By Vivian Izu-Ibobo
Nan — About 20 years ago, the country's zoological gardens and parks ranked among the best in the Africa continent. Such parks and gardens generated huge revenues into government coffers, but today, those facilities have suffered from such severe neglect that some are devoid of their exotic animals or have lost their land space to land speculators.
Such gardens as the Port Harcourt Zoological Garden, the University of Ibadan Zoological Gardens, Ibadan; the Yankari Games Reserve, Bauchi; the Jos Zoo and Wildlife Park, Jos; and the Old Oyo National Park, Ibadan, were the delight of tourists that flocked from within and outside the country to see the animals housed in them.
The zoos were then the major tourist attractions in the country. Tens of thousands of visitors from neighbouring states and even foreign countries trooped in their numbers to view the animals in their makeshift habitats.
Nigeria presently has eight national parks, unlike the number in some African countries like Kenya and South Africa that have 52 and 56 games reserves respectively.
A few years ago, the zoos harboured various types of animal including reptiles, chimpanzees, elephants, tigers, lions, rhinos and leopards, as well as various species of monkeys.
A distinction here on wildlife parks and zoos. An example of a wildlife park is the Yankari Games Reserve, while most universities have zoological gardens- mostly for teaching.
Animals in the zoos are fed by their keepers and their 'homes' (cages or venclosures) can hardly be described as natural. However, animals in wildlife parks are as called - wild. They fend for themselves and are living in their natural environment.
With inadequate funding, a family of four lions that should feed on a fat ram once a day are being fed on two kilograms of beef in a zoo. The result, as expected, had been gradual starvation and finally, death to such carnivores.
The managements of the parks have not been able to replace some of the aging and dead animals, leading to empty cages in many zoological gardens across the country.
Mrs Margret Fabiyi, the President, Webisco International Federation of Women Entrepreneurs and Tourism of Nigeria (WIFWETN), urges the Federal Government to reverse the depleted wildlife parks in the country, so as to boost revenue.
She says this can be done if all tiers of government pay adequate attention to conservation of wildlife parks in their states. She says this is capable of boosting patronage and raising revenues for states.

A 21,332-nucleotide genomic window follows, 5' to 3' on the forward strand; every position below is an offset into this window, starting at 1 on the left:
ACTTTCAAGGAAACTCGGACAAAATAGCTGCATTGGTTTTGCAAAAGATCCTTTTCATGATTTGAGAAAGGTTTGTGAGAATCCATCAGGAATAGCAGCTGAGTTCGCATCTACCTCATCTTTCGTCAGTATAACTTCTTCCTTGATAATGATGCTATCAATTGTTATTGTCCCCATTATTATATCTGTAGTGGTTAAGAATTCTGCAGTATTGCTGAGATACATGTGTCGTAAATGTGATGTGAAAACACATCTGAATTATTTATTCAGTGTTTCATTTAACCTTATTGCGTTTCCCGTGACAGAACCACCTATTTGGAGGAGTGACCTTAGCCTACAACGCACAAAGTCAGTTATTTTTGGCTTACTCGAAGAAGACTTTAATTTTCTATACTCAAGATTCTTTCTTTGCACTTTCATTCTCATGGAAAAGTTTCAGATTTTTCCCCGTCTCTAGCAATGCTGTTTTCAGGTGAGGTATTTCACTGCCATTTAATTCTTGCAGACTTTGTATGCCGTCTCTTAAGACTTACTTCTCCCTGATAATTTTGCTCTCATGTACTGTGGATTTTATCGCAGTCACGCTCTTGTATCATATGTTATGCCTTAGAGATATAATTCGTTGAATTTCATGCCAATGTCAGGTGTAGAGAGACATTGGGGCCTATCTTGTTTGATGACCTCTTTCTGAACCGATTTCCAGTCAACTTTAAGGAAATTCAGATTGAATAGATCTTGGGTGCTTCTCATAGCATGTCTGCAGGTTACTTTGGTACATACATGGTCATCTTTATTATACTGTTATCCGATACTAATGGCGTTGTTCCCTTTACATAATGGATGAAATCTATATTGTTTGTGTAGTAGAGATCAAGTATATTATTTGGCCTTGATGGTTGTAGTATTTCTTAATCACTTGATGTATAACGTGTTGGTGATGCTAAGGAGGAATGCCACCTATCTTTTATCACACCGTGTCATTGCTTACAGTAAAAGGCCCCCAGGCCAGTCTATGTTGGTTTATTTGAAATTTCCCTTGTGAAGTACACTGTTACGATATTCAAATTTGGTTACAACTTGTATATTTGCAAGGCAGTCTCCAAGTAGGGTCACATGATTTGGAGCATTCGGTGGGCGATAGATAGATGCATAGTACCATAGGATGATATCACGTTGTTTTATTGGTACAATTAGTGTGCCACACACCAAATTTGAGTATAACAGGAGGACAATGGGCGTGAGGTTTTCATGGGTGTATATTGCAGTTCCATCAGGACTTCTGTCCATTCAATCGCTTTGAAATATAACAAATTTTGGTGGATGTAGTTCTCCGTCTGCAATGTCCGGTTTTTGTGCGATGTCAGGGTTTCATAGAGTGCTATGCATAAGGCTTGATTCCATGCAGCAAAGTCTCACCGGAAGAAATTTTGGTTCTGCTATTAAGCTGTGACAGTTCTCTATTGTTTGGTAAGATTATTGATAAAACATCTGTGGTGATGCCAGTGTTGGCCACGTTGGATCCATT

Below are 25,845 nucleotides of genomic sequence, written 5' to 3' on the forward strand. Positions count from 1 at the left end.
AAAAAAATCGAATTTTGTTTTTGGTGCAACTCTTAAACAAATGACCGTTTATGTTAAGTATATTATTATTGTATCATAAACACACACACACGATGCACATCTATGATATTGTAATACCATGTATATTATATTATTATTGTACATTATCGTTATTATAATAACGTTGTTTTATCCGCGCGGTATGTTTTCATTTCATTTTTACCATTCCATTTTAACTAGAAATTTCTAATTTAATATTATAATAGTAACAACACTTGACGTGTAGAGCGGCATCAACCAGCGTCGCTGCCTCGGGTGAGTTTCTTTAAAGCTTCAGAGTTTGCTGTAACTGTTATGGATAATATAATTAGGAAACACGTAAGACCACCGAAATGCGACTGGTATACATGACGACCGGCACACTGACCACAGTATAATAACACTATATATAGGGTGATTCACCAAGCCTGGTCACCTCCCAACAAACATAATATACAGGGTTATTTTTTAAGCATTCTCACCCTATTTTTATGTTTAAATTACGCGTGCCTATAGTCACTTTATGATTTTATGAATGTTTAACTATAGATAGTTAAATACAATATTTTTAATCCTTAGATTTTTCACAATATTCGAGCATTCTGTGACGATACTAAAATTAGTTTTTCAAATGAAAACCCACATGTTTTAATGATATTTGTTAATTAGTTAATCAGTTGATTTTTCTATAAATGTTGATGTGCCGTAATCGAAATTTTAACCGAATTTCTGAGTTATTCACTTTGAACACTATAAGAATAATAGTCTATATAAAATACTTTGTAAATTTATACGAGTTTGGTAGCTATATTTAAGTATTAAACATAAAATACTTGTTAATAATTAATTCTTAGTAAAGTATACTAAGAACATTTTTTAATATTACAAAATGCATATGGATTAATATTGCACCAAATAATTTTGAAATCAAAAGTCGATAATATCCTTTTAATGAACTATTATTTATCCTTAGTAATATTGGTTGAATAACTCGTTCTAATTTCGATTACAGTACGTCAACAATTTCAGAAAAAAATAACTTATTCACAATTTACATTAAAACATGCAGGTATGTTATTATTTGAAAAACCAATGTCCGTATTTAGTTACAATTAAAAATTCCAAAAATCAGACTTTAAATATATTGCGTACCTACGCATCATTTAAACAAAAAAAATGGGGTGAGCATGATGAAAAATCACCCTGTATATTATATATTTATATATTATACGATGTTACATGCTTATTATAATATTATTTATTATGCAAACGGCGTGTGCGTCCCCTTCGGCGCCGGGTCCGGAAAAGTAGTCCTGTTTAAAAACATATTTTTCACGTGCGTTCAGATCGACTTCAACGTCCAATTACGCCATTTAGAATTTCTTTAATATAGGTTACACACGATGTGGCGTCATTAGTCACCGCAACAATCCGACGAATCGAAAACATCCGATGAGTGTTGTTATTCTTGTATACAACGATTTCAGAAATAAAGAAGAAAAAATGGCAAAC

Fabiyi also stresses the need to improve wildlife conservation in the country as part of efforts at promoting the country's tourism potential.
"Adequate funding of wildlife conservation will enhance its development, generate more employment opportunities for the people and help in increasing foreign exchange earnings.
"Nigeria is naturally endowed with good game reserves capable of attracting tourists and boosting the economy- if properly funded and managed".
Fabiyi tasks the government to educate farmers around the game reserves to desist from poaching and bush burning because of the adverse effects on wildlife.
Mr Ganiu Tarzan, the President of Association of Tourists Boat Operators and Water Transportation of Nigeria (NATBOWAT), bemoans the pathetic state of wildlife parks and zoological gardens across the country.
"About 20 years ago, Nigeria's zoological gardens were the best in Africa. Nigeria's zoological gardens were then major revenue earners for the tourism industry.
"A lack of maintenance of the animals has adversely affected major zoos across the country," he notes.
Tarzan says that inadequate budgetary allocations, inadequate maintenance and illegal killing of the animals were some of the major setbacks to the development and sustenance of zoos.
"If some states can allocate enough funds to maintain the animals, there are chances that the facilities can be resuscitated, " he says.
Mrs Nike Okundaye, the Founder of Nike Art Gallery, advised all tiers of government to develop zoological parks in their areas.
She attributes the continued illegal killing of wild animals to a lack of knowledge of the importance of such animals by residents of the various communities, especially farmers.
"Government should from time to time import different species of animals to promote the continued existence of the animals, " she adds.
Okundaye urges the governments to initiate decisive measures to address the menace of poaching at the national parks.
He asks governments to delineate more areas for wildlife conservation, as part of efforts at boosting eco-tourism in the country.
Mrs Titi Anibaba, the Managing Director of Lagos State Parks and Garden Agency (LASPARK), notes that animals like lions and elephants are fast becoming extinct in the forests of Nigeria.
According to her, inadequate funding is a major factor responsible for the extinction of some animals in parks.
"Adequate funding is key to management of wildlife conservation. There is the need to replace (reintroduce) some of the animals that have gone into extinction at the Yankari Games Reserve and other wildlife parks across the country.
"The funds will also facilitate the transportation of such animals from distant places to the parks. It is important to make concerted efforts to stamp out poaching. More....